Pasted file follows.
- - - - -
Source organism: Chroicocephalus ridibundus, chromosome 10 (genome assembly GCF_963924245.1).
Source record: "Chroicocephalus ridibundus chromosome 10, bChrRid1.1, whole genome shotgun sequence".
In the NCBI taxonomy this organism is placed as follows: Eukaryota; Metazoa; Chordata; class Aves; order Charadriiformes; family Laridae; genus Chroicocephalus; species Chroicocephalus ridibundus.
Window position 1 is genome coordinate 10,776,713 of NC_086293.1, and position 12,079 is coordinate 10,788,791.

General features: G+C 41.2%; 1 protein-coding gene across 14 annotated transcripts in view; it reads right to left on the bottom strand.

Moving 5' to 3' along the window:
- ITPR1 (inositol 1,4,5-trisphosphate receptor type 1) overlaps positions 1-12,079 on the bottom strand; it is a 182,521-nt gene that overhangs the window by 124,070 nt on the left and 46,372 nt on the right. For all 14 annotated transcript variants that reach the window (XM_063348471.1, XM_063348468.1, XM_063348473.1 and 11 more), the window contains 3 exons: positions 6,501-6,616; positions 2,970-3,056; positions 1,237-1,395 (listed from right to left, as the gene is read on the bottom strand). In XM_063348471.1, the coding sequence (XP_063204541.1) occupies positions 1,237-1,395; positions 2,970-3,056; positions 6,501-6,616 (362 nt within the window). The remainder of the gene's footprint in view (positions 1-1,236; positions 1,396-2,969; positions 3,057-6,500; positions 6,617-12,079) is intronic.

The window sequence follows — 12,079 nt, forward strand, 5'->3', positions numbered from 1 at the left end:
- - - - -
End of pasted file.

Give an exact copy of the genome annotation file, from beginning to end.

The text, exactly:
Source organism: Chroicocephalus ridibundus, chromosome 10 (genome assembly GCF_963924245.1).
Source record: "Chroicocephalus ridibundus chromosome 10, bChrRid1.1, whole genome shotgun sequence".
In the NCBI taxonomy this organism is placed as follows: Eukaryota; Metazoa; Chordata; class Aves; order Charadriiformes; family Laridae; genus Chroicocephalus; species Chroicocephalus ridibundus.
Window position 1 is genome coordinate 10,776,713 of NC_086293.1, and position 12,079 is coordinate 10,788,791.

General features: G+C 41.2%; 1 protein-coding gene across 14 annotated transcripts in view; it reads right to left on the bottom strand.

Moving 5' to 3' along the window:
- ITPR1 (inositol 1,4,5-trisphosphate receptor type 1) overlaps positions 1-12,079 on the bottom strand; it is a 182,521-nt gene that overhangs the window by 124,070 nt on the left and 46,372 nt on the right. For all 14 annotated transcript variants that reach the window (XM_063348471.1, XM_063348468.1, XM_063348473.1 and 11 more), the window contains 3 exons: positions 6,501-6,616; positions 2,970-3,056; positions 1,237-1,395 (listed from right to left, as the gene is read on the bottom strand). In XM_063348471.1, the coding sequence (XP_063204541.1) occupies positions 1,237-1,395; positions 2,970-3,056; positions 6,501-6,616 (362 nt within the window). The remainder of the gene's footprint in view (positions 1-1,236; positions 1,396-2,969; positions 3,057-6,500; positions 6,617-12,079) is intronic.

The window sequence follows — 12,079 nt, forward strand, 5'->3', positions numbered from 1 at the left end: